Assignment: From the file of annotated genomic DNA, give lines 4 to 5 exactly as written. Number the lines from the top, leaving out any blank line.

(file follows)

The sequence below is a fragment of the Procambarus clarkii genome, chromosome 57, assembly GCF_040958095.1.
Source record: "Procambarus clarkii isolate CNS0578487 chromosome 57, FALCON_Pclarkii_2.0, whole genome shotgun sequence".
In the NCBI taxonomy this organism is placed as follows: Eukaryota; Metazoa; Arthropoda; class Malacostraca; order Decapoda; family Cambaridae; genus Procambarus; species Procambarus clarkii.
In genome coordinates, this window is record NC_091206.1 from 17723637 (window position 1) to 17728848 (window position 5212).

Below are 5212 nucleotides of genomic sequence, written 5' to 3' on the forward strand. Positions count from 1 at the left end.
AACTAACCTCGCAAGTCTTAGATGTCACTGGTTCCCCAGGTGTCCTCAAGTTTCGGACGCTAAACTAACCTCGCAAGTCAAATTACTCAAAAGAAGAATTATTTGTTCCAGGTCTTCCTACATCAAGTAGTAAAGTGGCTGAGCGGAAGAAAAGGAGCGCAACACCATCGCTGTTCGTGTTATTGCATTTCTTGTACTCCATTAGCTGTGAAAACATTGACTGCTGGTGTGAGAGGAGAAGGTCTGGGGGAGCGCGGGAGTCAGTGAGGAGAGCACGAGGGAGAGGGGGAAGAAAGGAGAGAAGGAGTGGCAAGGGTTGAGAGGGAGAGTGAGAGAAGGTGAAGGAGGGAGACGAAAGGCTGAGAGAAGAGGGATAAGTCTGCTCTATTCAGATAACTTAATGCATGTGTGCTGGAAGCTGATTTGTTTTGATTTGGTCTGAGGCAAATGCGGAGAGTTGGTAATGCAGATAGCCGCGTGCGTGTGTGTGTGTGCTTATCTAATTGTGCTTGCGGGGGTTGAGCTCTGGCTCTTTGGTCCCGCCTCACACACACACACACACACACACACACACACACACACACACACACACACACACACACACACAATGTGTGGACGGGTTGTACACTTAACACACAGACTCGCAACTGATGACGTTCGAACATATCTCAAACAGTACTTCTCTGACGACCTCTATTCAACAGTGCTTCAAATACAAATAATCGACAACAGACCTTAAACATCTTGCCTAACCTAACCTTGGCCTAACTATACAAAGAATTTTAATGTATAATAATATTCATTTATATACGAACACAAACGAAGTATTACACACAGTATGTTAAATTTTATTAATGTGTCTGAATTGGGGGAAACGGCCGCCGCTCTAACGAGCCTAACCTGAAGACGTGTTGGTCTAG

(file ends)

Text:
In genome coordinates, this window is record NC_091206.1 from 17723637 (window position 1) to 17728848 (window position 5212).

Below are 5212 nucleotides of genomic sequence, written 5' to 3' on the forward strand. Positions count from 1 at the left end.